Stop for a second and think. I want you to get a mental picture of Nephi. Of Alma. Of Ammon. Of Captain Moroni.

How do you envision them? What personality traits do they have? Or do they not have any at all?

I thought about how I saw the Book of Mormon prophets before I wrote novels about them. I honestly didn't think much about them being men at all. They were PROPHETS. Men of God. They were the holiest beings, above reproach in every fashion. They were nearly perfect. They were somber, serious, dull. Do your imaginings fall along the same lines?

But I bet that's not at all how they were. I bet there was laughter and happiness. I bet there was sorrow and sadness. I bet there was anger and jealousy and regret and guilt and passion. I bet they could be arrogant and boastful (even Moses had that problem). I bet they had shortcomings and weaknesses that they battled their entire lives. I bet they dealt with temptation on a daily basis, and that they weren't always successful. And I bet all that because we know for a fact that Jesus Christ was the only perfect man who ever lived.

I think we forget that those men and women we read about in the scriptures were REAL PEOPLE. We know they worried over their children as we do, that they tried their best to follow God's teachings but didn't always hit the mark. We know they must have worried over their fields, over their safety, over their liberty and going to war. So many things that we can relate to.

So when I wrote Alma, I looked at the things that struck me about him. I saw a deep passion in his writing to do what was right. I saw a man totally committed to a course of action - first to King Noah then to the true Gospel. But he himself repeatedly admitted to his weaknesses and sins, which I think gives him an interesting trait and drives much of "Desire of Our Hearts."

But with Ammon, I wondered what sort of man would impress King Lamoni and his court. I looked at some things that Aaron said to him, read Ammon's own words. I saw a man deeply committed to his mission with a great love for the Lamanite people. I envisioned him as a man who loved and had a zest for life. I imagined him being very charming and having a fantastic sense of humor, even in the face of great adversity. I took into account his upbringing in a royal household as a prince of an entire nation. He would have been extremely well-educated. He would have been a great fighter, as culturally leaders were expected to be better than their warriors or they wouldn't have stayed king for very long.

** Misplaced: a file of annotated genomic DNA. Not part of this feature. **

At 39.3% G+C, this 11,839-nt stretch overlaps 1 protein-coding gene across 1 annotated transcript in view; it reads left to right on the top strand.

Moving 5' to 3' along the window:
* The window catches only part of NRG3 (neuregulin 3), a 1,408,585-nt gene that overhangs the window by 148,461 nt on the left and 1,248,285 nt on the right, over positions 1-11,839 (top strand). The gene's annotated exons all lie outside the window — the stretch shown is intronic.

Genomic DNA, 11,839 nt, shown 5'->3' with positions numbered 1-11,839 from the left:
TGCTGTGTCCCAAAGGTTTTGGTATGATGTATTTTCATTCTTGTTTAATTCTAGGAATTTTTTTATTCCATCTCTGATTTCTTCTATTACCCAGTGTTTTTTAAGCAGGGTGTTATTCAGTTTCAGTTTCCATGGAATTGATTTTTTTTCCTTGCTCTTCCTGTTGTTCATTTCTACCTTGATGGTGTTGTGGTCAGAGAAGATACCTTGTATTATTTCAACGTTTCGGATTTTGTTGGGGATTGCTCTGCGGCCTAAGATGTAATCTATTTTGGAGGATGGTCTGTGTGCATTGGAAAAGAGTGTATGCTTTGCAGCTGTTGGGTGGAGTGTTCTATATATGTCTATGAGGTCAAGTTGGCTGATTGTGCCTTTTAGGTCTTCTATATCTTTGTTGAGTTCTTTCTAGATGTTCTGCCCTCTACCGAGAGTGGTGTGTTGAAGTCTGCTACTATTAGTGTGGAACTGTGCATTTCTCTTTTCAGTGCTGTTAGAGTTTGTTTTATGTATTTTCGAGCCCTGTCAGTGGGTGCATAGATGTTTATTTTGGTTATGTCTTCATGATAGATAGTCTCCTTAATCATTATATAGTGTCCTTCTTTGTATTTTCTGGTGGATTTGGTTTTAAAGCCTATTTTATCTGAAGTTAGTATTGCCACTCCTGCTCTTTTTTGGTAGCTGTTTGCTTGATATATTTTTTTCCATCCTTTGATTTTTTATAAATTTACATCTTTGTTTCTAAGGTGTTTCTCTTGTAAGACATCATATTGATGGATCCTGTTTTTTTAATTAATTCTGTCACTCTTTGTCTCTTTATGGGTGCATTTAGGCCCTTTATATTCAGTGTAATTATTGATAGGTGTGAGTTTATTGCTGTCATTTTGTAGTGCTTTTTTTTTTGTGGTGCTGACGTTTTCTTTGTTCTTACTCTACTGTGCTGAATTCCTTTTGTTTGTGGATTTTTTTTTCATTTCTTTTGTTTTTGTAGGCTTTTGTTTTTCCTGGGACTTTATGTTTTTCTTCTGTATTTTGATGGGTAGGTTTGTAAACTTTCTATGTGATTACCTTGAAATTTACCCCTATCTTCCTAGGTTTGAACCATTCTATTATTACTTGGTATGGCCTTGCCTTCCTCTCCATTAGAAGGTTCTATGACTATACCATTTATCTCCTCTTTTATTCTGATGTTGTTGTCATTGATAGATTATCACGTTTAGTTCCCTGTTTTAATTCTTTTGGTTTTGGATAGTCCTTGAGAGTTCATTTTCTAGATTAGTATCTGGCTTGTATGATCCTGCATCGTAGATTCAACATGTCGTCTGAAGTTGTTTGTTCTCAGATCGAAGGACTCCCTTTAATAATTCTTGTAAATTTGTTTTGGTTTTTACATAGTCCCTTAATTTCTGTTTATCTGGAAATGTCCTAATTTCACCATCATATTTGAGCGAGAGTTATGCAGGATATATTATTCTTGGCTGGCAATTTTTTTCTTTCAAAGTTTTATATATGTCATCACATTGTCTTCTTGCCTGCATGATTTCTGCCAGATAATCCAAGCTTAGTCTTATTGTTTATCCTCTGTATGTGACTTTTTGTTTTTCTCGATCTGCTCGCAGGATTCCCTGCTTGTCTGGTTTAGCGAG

This is why it's called speculative fiction. You speculate. I may be close to the truth. I may be totally off base. None of us know.

But I think it's fun to imagine, to try and glean some specific personality traits from the scriptural account that may not leap out despite several readings.

I think though that there are cultural LDS things that exist that make it nearly impossible for us to envision anything other than what we perceive as correct. If I asked you to think of the court of King Noah, did you get a picture in your head of high priests with conical hats, a half-naked, white-haired Abinadi, a fat king with black hair flanked by jaguars?

I think the real court was nothing like the Arnold Friberg painting. But does our perception make it so that we can't ever accept any other interpretation?

***************************************

Exercised five days this week, did good on the diet, still need to work on some muscle strengthening. Gained 1 pound exactly.